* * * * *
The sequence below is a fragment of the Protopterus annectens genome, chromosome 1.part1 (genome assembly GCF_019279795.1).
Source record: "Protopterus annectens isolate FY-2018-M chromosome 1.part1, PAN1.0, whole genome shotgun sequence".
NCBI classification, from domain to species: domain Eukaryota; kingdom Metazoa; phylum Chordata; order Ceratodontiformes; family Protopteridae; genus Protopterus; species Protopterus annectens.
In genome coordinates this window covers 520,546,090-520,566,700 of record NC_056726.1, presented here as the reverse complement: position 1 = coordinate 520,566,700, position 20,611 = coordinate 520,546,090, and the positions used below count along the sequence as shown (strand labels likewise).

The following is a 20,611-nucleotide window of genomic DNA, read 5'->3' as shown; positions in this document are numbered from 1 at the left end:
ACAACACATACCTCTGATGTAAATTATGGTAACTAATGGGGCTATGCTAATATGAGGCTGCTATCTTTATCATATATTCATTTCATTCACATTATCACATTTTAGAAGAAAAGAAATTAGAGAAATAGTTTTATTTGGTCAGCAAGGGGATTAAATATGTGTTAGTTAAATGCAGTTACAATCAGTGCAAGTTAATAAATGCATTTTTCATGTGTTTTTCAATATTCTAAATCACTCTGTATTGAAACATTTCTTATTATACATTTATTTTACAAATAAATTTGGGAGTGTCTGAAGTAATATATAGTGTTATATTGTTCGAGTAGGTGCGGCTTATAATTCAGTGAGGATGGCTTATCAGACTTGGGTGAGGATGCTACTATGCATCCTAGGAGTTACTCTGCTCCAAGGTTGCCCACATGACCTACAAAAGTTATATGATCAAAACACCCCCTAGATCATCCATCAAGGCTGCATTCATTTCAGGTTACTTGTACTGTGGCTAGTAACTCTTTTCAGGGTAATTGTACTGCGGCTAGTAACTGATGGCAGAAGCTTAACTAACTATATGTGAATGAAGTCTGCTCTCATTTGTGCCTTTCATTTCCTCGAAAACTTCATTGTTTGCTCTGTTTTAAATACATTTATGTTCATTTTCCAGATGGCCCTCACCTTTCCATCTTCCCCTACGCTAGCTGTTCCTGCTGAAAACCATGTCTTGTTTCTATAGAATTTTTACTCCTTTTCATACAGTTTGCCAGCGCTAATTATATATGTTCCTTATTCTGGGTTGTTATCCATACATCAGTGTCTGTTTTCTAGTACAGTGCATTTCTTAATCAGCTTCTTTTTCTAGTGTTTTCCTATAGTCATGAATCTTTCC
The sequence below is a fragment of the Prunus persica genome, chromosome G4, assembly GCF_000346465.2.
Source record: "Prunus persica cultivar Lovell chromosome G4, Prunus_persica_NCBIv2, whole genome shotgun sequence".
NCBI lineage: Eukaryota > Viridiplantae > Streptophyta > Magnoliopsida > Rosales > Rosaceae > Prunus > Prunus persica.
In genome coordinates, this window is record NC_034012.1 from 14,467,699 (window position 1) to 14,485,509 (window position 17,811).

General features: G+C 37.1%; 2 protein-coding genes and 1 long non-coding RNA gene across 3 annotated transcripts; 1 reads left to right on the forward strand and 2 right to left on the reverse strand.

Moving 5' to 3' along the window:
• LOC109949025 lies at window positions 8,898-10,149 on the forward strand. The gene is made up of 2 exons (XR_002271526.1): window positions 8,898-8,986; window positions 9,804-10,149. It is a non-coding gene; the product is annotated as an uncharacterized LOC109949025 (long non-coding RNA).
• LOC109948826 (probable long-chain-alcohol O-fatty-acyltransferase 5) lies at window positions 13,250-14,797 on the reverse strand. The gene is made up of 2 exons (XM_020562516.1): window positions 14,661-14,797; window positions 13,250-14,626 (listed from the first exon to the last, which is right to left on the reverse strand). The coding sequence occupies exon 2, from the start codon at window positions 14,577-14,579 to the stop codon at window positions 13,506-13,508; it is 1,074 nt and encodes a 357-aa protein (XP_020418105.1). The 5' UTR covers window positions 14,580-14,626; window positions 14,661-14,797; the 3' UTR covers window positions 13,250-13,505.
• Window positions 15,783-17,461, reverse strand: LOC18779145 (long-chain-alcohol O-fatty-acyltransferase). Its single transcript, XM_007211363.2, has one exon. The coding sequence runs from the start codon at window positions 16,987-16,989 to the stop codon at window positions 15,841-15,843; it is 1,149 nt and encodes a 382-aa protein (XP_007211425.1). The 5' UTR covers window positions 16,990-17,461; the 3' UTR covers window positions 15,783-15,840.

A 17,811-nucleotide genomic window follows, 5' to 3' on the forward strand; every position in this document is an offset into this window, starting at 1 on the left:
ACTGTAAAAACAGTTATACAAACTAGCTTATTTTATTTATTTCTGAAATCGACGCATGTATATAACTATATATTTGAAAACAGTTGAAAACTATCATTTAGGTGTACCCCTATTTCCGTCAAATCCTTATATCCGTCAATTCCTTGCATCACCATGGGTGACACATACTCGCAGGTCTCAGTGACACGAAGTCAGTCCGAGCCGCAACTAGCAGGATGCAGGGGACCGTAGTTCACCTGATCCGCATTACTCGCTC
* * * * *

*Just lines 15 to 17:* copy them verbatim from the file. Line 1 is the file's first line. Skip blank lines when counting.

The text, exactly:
• Window positions 15,783-17,461, reverse strand: LOC18779145 (long-chain-alcohol O-fatty-acyltransferase). Its single transcript, XM_007211363.2, has one exon. The coding sequence runs from the start codon at window positions 16,987-16,989 to the stop codon at window positions 15,841-15,843; it is 1,149 nt and encodes a 382-aa protein (XP_007211425.1). The 5' UTR covers window positions 16,990-17,461; the 3' UTR covers window positions 15,783-15,840.

A 17,811-nucleotide genomic window follows, 5' to 3' on the forward strand; every position in this document is an offset into this window, starting at 1 on the left:
ACTGTAAAAACAGTTATACAAACTAGCTTATTTTATTTATTTCTGAAATCGACGCATGTATATAACTATATATTTGAAAACAGTTGAAAACTATCATTTAGGTGTACCCCTATTTCCGTCAAATCCTTATATCCGTCAATTCCTTGCATCACCATGGGTGACACATACTCGCAGGTCTCAGTGACACGAAGTCAGTCCGAGCCGCAACTAGCAGGATGCAGGGGACCGTAGTTCACCTGATCCGCATTACTCGCTC